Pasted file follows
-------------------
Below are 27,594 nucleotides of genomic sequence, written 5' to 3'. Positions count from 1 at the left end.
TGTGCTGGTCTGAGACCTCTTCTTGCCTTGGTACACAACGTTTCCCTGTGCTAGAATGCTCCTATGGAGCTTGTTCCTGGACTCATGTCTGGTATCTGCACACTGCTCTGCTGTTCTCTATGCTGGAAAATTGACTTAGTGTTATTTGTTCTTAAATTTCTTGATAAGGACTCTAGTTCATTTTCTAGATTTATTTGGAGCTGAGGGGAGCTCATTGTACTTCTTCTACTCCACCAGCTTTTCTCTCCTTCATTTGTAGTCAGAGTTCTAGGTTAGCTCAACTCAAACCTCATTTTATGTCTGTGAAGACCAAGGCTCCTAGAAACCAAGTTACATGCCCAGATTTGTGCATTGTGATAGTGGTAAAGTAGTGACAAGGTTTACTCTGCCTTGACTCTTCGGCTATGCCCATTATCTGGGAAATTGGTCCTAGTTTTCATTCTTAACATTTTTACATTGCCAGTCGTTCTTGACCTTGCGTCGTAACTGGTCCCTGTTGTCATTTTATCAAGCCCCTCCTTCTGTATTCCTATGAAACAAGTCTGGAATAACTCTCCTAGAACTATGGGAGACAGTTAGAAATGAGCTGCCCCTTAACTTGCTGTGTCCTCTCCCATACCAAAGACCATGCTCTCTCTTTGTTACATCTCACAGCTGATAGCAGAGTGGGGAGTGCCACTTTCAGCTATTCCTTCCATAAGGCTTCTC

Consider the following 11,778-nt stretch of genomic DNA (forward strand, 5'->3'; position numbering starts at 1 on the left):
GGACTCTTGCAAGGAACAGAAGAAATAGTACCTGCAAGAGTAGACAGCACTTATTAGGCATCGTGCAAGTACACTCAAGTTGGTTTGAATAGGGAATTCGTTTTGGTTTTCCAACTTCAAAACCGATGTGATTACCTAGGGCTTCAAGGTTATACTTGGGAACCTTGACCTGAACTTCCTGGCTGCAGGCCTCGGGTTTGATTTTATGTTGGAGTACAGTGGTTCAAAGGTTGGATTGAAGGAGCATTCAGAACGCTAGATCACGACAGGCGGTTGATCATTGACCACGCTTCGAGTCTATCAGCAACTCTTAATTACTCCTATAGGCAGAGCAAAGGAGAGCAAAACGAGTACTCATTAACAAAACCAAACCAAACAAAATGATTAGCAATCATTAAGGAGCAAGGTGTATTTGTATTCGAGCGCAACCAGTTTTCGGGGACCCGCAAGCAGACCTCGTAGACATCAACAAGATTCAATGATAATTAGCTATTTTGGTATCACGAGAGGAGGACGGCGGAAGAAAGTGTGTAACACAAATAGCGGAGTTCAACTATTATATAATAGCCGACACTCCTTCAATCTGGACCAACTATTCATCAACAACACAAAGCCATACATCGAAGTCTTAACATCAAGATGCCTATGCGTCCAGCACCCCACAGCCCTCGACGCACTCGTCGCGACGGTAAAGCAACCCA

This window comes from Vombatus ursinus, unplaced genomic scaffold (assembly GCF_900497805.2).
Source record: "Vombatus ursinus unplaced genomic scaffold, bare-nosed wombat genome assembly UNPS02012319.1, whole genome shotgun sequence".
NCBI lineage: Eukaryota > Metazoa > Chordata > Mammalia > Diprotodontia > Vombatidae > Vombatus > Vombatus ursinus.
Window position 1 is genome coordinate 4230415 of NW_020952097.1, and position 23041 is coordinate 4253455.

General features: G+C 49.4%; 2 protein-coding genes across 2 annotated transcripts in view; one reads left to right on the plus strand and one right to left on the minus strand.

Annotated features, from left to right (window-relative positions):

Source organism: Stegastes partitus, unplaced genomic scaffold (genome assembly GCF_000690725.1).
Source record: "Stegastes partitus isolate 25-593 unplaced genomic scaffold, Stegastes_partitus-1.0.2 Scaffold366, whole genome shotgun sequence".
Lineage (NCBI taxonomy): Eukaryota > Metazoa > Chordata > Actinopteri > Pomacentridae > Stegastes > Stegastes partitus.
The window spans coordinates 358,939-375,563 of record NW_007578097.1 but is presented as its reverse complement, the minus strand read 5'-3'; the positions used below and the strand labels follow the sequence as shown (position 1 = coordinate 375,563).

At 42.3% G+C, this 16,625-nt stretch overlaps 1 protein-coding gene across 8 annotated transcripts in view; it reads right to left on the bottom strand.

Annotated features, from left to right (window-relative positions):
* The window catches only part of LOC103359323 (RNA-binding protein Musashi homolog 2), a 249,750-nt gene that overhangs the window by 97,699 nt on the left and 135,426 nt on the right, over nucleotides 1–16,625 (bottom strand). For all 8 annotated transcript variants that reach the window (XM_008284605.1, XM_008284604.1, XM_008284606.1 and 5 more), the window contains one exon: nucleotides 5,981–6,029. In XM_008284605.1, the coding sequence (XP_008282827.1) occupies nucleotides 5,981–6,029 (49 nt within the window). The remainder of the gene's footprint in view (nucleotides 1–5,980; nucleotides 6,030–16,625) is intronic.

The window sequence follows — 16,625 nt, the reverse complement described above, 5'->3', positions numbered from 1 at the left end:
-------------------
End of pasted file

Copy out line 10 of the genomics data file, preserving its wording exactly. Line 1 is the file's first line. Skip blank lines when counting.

Annotated features, from left to right (window-relative positions):